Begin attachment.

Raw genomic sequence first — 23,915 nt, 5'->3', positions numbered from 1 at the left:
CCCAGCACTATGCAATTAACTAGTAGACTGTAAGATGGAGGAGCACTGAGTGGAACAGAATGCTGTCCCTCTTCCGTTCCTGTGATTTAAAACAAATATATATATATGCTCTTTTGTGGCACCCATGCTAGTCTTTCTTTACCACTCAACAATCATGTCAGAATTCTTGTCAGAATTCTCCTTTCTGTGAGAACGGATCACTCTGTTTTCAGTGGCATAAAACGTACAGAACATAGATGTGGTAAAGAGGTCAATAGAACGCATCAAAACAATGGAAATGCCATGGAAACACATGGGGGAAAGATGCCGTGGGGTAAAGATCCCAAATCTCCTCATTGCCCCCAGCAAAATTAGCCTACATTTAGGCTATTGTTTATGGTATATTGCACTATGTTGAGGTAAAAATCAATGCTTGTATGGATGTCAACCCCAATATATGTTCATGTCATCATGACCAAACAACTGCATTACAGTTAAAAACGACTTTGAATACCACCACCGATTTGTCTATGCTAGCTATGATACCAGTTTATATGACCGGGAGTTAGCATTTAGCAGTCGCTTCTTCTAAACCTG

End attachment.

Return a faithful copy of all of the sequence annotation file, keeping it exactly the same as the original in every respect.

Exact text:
Raw genomic sequence first — 23,915 nt, 5'->3', positions numbered from 1 at the left:
CCCAGCACTATGCAATTAACTAGTAGACTGTAAGATGGAGGAGCACTGAGTGGAACAGAATGCTGTCCCTCTTCCGTTCCTGTGATTTAAAACAAATATATATATATGCTCTTTTGTGGCACCCATGCTAGTCTTTCTTTACCACTCAACAATCATGTCAGAATTCTTGTCAGAATTCTCCTTTCTGTGAGAACGGATCACTCTGTTTTCAGTGGCATAAAACGTACAGAACATAGATGTGGTAAAGAGGTCAATAGAACGCATCAAAACAATGGAAATGCCATGGAAACACATGGGGGAAAGATGCCGTGGGGTAAAGATCCCAAATCTCCTCATTGCCCCCAGCAAAATTAGCCTACATTTAGGCTATTGTTTATGGTATATTGCACTATGTTGAGGTAAAAATCAATGCTTGTATGGATGTCAACCCCAATATATGTTCATGTCATCATGACCAAACAACTGCATTACAGTTAAAAACGACTTTGAATACCACCACCGATTTGTCTATGCTAGCTATGATACCAGTTTATATGACCGGGAGTTAGCATTTAGCAGTCGCTTCTTCTAAACCTG